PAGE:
In 2018, the Supreme Court overturned the Professional and Amateur Sports Protection Act (PASPA), a 1990s era federal law that prevented states from permitting sports betting. Since the ruling, 17 states have legalized and launched regulated sports betting, bringing the total of states where residents can legally bet on sports to 18. (Nevada was exempt from PASPA and has long had a legal sports betting industry.) Five additional states have legalized some form of betting but have not yet launched sports books, meaning that residents in 23 states will soon have access to licit betting markets. 

Of course, just because it is now legal doesn’t mean sports betting is anything new. PASPA merely pushed the practice to an underground black market, as overly restrictive government regulation does. The illicit betting market thrived for decades, with billions of dollars in economic activity going from American’s wallets to illegal offshore operations, criminal interests, and beyond. 

With legal sports betting becoming more widely available, research shows bettors are taking their business to the legal, regulated market. 

New research from the American Gaming Association (AGA) shows that 74% of sports bettors believe that it is important to bet with legal betting services. This corresponds with a 25% decrease in spending with illegal books since the Supreme Court ruling. In other words, bets are shifting from the illegal market to the legal one. 

In addition to simply wanting to comply with the law, bettors say they prefer legal markets because they know their wagers will be paid out, and that there are legal remedies they can pursue if a problem arises. 

The study also found that 55% of people who placed wagers with illegal operators did so thinking they were betting legally.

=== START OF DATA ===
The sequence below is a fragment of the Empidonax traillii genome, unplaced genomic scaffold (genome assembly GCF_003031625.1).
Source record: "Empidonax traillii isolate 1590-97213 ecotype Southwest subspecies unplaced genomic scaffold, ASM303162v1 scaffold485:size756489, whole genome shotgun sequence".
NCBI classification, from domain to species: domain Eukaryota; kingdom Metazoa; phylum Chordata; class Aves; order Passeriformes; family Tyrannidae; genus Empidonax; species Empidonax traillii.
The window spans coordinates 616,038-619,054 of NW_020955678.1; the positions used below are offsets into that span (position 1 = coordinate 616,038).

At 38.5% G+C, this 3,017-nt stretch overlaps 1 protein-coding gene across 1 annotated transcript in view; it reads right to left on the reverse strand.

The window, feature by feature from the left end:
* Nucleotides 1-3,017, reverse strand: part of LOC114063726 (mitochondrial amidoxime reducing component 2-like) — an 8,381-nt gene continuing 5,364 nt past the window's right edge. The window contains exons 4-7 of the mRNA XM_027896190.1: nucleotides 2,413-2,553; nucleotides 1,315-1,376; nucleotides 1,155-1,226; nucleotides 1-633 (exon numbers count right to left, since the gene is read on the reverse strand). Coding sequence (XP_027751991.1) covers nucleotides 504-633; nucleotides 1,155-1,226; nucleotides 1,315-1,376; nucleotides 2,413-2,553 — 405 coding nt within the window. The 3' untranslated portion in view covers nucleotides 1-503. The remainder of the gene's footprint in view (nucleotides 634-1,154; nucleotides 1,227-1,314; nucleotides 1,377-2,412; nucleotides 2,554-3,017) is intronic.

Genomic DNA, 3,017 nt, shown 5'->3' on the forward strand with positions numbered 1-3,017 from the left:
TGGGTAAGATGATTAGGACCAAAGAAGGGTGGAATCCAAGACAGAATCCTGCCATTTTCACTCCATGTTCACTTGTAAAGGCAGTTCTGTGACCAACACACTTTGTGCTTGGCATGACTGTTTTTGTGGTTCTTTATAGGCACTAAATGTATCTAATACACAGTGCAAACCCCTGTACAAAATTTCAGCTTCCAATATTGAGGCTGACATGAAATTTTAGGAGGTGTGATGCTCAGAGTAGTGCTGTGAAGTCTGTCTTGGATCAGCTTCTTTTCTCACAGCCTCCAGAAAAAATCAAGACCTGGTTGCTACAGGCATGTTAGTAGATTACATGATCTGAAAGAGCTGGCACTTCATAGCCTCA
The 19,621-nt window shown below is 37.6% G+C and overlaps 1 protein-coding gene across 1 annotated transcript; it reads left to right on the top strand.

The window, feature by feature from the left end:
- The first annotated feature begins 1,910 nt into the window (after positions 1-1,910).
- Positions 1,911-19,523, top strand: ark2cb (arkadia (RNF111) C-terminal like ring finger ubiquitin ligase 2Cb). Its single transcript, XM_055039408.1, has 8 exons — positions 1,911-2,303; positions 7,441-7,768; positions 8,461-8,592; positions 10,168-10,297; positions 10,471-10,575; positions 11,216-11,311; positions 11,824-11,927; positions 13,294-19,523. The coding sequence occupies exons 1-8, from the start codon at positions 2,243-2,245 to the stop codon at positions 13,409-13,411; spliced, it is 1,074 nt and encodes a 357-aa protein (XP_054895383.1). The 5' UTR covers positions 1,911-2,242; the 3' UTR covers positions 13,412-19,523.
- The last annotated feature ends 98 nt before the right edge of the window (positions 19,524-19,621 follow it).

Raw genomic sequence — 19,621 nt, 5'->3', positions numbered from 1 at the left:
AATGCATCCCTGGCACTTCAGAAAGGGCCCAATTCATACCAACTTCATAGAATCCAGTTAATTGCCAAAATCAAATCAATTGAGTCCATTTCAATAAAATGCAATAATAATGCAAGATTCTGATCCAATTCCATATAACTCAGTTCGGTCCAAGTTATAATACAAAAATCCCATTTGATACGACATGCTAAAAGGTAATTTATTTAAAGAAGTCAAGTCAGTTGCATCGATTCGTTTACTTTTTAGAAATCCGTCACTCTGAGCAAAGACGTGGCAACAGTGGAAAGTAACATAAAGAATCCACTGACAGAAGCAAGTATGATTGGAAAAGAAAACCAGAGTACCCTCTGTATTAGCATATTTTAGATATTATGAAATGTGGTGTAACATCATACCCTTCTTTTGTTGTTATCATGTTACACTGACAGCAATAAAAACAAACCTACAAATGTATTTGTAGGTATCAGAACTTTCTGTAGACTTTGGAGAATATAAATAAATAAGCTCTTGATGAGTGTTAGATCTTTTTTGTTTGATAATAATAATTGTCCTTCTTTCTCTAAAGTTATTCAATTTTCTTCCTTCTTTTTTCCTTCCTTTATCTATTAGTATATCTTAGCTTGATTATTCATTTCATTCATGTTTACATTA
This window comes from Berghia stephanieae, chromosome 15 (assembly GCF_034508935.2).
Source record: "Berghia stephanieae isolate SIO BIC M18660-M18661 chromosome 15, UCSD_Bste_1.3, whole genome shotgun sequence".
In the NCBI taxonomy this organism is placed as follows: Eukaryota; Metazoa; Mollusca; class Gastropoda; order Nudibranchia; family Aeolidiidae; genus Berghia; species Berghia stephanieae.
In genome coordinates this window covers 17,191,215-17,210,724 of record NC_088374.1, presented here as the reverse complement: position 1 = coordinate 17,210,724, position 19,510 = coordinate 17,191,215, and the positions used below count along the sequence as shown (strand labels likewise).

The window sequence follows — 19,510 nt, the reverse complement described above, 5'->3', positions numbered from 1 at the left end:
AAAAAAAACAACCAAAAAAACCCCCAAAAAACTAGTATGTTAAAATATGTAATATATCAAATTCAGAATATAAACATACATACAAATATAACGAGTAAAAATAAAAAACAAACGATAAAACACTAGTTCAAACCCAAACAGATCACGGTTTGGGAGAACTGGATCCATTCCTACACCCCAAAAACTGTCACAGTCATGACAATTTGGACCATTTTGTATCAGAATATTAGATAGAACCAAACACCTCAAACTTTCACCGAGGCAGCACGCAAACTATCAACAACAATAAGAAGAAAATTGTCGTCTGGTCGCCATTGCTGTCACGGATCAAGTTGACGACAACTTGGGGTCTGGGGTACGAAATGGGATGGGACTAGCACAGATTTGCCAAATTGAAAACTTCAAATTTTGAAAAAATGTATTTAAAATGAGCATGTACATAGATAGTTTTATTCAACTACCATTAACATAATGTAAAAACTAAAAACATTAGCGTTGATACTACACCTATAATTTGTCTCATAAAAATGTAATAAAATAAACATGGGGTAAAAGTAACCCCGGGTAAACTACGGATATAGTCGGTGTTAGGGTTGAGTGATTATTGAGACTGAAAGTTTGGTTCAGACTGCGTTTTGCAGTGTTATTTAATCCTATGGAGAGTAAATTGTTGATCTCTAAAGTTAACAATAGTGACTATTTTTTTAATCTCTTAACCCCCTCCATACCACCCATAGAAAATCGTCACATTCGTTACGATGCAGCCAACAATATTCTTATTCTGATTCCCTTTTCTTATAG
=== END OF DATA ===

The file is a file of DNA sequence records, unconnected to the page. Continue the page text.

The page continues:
Legal sports betting, with low tax rates and reasonable regulation, is a win for the economy, and taxpayers. It is a better way for government to gain new revenue than seeking to hike existing taxes. 

Americans have legally wagered more than $22 billion since the 2018 ruling opening up sports betting in the states. That translates to $198 million in new tax revenue for state and local governments – and that is with less than half the states having sports betting.

Moreover, 2020 was set to be a record year for the industry. Before the pandemic hit, $3.5 billion had been wagered in January and February, smashing the previous record of $1.9 billion from a year earlier. 

There is room for the sports betting market to grow, and opportunity for smart government policies.  Still, overly aggressive government taxation and regulation can ruin a good thing. High tax rates, especially those above 15%, will reduce betting activity, as bettors stick with the black market.  To keep the good news coming, states pursuing legalization will have to follow good examples like New Jersey, Iowa, or Indiana, and avoid the mistakes of Illinois, Pennsylvania, and Tennessee. 

Photo Credit: Alacoolwiki

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Louisiana Legislature Passes Much-Needed Legal Reform

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Posted by Jack Fencl on Friday, July 10th, 2020, 12:03 PM PERMALINK

The Republican controlled Louisiana legislature – which consists of new leadership in the House and Senate – boldly took on the special interests who have been abusing Louisiana’s corrupt legal system and harming the economy for far too long.

If signed into law by Governor John Bel Edwards, House Speaker Clay Schexnayder’s House Bill 57, the Civil Justice Reform Act of 2020, will bring some much-needed legal reforms to the Pelican State that will ultimately result in lower costs for the hardworking people of Louisiana. 

“Citizens of Louisiana feel the cost of government in three ways: The burden of taxes, the cost of regulations, and the hidden costs of tort law abuse,” explained Grover Norquist, president of Americans for Tax Reform. “These three things make everything in Louisiana more expensive than in other states.” 

According to the R Street Institute’s 2019 Insurance Regulation Report Card, Louisiana has one of the most concentrated auto markets in the nation, which could “be an indication of unnecessarily high barriers to entry or other market dysfunction.” The lack of competition in a concentrated market prevents market forces from driving prices down and results in fewer options being available to consumers. This is likely one of the reasons Louisiana has the second highest auto premiums in the country, behind only Michigan.